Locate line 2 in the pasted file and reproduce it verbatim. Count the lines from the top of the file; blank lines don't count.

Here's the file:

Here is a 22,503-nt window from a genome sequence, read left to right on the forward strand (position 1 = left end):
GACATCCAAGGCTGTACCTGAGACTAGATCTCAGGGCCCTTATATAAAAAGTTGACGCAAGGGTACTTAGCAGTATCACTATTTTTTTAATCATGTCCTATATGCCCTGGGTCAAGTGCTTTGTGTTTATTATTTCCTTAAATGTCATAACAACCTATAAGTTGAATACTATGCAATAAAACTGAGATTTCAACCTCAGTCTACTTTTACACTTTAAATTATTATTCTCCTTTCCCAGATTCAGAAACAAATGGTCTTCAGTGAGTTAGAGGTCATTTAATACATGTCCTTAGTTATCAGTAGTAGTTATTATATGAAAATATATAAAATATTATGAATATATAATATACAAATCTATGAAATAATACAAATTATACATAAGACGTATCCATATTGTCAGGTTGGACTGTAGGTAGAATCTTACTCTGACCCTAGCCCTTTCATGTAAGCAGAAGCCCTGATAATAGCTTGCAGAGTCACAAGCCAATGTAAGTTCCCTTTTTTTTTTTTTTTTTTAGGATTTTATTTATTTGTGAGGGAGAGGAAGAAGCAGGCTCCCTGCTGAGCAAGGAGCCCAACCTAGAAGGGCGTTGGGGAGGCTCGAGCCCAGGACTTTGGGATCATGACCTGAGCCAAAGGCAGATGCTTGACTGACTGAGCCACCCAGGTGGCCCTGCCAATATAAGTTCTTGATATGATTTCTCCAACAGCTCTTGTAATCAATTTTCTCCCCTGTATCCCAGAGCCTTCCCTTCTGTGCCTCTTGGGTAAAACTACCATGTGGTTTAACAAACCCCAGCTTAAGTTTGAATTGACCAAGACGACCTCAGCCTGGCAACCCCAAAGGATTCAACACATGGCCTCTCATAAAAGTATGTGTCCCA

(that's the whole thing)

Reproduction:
GACATCCAAGGCTGTACCTGAGACTAGATCTCAGGGCCCTTATATAAAAAGTTGACGCAAGGGTACTTAGCAGTATCACTATTTTTTTAATCATGTCCTATATGCCCTGGGTCAAGTGCTTTGTGTTTATTATTTCCTTAAATGTCATAACAACCTATAAGTTGAATACTATGCAATAAAACTGAGATTTCAACCTCAGTCTACTTTTACACTTTAAATTATTATTCTCCTTTCCCAGATTCAGAAACAAATGGTCTTCAGTGAGTTAGAGGTCATTTAATACATGTCCTTAGTTATCAGTAGTAGTTATTATATGAAAATATATAAAATATTATGAATATATAATATACAAATCTATGAAATAATACAAATTATACATAAGACGTATCCATATTGTCAGGTTGGACTGTAGGTAGAATCTTACTCTGACCCTAGCCCTTTCATGTAAGCAGAAGCCCTGATAATAGCTTGCAGAGTCACAAGCCAATGTAAGTTCCCTTTTTTTTTTTTTTTTTTAGGATTTTATTTATTTGTGAGGGAGAGGAAGAAGCAGGCTCCCTGCTGAGCAAGGAGCCCAACCTAGAAGGGCGTTGGGGAGGCTCGAGCCCAGGACTTTGGGATCATGACCTGAGCCAAAGGCAGATGCTTGACTGACTGAGCCACCCAGGTGGCCCTGCCAATATAAGTTCTTGATATGATTTCTCCAACAGCTCTTGTAATCAATTTTCTCCCCTGTATCCCAGAGCCTTCCCTTCTGTGCCTCTTGGGTAAAACTACCATGTGGTTTAACAAACCCCAGCTTAAGTTTGAATTGACCAAGACGACCTCAGCCTGGCAACCCCAAAGGATTCAACACATGGCCTCTCATAAAAGTATGTGTCCCA